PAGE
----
Possibly, but I like good food too much to make it work
If others can do it, why can't I?
I'm way too busy and it's going to cost a lot of money
I kept going back and forth and it was clear that I wouldn't find the answers unless I tried it. So I send a message to Bert: "Is their a way for me to try out if your personal coaching program could work for me?" Bert replied immediately and said: "Let's do a trial workout and talk about the possibilities.
That first workout was horrible. My heart and lungs almost jumped out of my chest and I felt like an 80 year old while trying not to die. But at the same time it felt good to work out and somehow Bert managed to push me without having sore knees afterwards. The frustration from not being able to perform basic exercises turned into a motivation to finally do something about it.
"Let's do it", I said and Bert worked out a 3 month plan to get me in a better shape, starting after our trip to Spain.
Bert gave me some reading material to explain his philosophy about natural movement, food, rest, ... While we were in Spain, I already noticed that my mindset was starting to change. I wasn't that adverse to physical exercise anymore, in fact I started welcoming it. We also started experimenting a bit with different eating habits and found out it wasn't that bad.
By the time we got back, I couldn't wait to start working out with Bert. We are now a month into the program. I've been working out with Bert 2 to 3 times a week, last week Noa and Maya even joined in (and took the pictures below).
So far, I've lost a considerable amount of fat and added some muscle. Hell, I even look better but what's even more important is that I feel better. It's amazing how much easier a long day with the camera has become in just a few weeks. What surprises me the most is the shift in my mindset. I may never have the megaphone guy's body anymore but his longing for adventure and physical activity is coming back quickly.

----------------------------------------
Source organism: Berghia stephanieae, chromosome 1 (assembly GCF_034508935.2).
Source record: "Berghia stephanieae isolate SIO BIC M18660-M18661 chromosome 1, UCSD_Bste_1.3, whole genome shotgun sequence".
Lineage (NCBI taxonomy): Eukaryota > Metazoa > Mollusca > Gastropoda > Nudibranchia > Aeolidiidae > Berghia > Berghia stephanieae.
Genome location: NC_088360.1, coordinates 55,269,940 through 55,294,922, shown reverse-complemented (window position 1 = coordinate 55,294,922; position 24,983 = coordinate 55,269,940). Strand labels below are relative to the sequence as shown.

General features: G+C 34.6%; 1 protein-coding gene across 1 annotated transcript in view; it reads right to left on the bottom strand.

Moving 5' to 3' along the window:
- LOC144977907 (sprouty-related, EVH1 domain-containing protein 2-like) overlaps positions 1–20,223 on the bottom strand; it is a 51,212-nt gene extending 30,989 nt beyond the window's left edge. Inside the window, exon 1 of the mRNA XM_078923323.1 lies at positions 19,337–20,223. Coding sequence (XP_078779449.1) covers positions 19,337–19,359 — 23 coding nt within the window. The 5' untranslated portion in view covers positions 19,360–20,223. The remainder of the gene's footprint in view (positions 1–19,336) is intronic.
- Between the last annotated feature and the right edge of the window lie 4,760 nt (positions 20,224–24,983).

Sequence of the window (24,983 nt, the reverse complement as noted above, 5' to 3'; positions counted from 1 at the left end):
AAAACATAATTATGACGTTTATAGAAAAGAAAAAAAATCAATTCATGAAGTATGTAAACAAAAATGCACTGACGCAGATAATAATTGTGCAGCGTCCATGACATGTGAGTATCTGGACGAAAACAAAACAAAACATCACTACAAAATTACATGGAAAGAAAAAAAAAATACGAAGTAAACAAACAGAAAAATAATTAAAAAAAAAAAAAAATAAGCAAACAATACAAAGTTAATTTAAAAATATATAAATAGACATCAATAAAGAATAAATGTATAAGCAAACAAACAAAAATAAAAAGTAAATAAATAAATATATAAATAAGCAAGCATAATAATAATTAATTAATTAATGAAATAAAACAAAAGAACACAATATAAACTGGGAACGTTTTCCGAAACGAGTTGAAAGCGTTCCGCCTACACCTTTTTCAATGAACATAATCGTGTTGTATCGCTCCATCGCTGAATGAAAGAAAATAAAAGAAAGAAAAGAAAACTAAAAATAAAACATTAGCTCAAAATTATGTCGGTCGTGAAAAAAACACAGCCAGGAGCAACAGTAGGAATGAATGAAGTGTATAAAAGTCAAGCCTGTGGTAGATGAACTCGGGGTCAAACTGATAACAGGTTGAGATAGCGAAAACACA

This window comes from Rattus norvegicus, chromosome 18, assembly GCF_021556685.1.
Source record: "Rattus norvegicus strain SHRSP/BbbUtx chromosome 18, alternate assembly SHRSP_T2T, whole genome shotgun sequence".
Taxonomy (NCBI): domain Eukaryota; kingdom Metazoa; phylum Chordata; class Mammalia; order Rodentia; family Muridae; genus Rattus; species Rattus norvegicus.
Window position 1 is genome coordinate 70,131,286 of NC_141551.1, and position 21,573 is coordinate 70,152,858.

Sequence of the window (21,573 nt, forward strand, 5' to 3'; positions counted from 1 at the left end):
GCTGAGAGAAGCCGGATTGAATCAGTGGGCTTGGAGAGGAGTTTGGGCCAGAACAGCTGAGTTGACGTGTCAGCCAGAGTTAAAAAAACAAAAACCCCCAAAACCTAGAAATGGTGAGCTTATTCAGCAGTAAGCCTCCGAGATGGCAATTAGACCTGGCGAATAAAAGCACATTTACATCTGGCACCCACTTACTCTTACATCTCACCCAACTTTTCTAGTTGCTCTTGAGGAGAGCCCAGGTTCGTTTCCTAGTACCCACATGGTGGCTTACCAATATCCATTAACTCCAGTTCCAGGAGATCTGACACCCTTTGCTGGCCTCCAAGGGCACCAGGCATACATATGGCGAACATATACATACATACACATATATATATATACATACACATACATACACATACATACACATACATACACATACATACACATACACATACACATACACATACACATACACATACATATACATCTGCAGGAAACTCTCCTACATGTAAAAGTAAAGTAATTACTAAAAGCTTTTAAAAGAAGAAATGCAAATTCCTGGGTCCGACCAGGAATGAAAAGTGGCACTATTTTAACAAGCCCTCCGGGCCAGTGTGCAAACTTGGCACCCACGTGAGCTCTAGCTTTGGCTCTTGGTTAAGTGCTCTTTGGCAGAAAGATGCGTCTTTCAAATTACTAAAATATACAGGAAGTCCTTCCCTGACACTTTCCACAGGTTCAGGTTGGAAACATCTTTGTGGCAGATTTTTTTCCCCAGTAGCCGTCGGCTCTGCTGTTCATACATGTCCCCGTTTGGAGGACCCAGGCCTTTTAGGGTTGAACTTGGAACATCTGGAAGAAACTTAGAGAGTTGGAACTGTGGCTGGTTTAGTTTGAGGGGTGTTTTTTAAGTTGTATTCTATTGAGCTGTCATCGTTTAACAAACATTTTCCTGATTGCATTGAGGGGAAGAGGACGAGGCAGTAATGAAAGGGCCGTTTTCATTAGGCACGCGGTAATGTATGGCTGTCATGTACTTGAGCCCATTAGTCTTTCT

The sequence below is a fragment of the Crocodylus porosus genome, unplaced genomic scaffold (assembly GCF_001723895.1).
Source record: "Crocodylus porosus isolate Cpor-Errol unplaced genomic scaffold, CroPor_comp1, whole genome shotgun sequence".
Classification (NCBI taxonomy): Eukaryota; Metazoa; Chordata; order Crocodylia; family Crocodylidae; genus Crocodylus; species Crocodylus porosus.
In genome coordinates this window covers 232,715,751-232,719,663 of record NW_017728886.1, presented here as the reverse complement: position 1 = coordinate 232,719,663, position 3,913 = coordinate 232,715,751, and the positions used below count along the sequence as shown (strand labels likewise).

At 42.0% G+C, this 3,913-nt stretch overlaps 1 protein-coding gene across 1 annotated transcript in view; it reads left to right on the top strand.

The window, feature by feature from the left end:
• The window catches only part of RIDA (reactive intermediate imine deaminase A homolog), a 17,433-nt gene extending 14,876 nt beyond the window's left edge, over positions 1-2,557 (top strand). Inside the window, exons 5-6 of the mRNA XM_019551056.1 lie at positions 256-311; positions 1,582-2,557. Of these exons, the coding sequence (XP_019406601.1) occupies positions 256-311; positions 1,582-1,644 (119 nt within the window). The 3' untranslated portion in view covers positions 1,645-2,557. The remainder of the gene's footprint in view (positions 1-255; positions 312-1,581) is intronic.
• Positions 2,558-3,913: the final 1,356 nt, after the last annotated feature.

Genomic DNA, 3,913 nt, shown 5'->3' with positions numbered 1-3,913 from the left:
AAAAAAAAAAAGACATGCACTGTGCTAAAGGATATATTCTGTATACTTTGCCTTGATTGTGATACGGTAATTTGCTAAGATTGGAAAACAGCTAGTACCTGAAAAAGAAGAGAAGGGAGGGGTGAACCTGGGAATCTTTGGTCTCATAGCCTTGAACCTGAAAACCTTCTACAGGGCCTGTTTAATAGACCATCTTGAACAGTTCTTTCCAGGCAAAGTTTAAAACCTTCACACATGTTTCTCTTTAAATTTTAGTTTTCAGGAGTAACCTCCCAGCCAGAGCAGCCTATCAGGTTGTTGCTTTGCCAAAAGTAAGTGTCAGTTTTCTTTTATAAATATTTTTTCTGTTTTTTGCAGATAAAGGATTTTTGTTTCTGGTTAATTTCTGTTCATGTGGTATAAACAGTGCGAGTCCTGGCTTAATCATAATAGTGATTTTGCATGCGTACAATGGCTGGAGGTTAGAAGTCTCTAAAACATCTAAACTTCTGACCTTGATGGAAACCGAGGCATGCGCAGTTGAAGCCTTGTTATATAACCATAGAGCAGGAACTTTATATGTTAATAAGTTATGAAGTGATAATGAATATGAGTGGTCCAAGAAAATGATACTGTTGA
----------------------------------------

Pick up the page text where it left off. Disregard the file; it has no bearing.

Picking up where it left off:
My family's support is essential in this adventure, I couldn't do it without their encouragement. And Bert is the key to success. He does so much more than telling me what exercises to do and what to eat. He's tapping into the former athlete and adventurer who are still somewhere in my brain.
Just getting fit again, has proven to be insufficient as a motivation to work out and change my lifestyle before. But being able to do stuff that I really enjoy does make me get my running shoes on and ignore junk food. Last week my reward for all this was a day hike with the whole family. It wasn't that hard of a hike and I'm sure I could have done it a month ago too. But I would have experienced it as a grueling expedition and now I truly enjoyed every minute of it. I made a story of the hike for the KAGE Collective, check it out here.
I've only completed 30% of my coaching trajectory with Bert and even after I have finished it, I'll still have only scratched the surface. But I believe this change is crucial for my work and my life. I know tech reviews and technique post will always be more popular on photography blogs but I consider health at least as important. I will report back in a month and I hope my fat-to-fit story will inspire some of you who struggle with the same issues.
For those of you in Belgium who are interested to work with Bert, check out his website and get in touch with him.
(I was not paid or compensated in any way to give Bert a plug. I'm just so impressed with what he is achieving with me, that I want to recommend him highly.)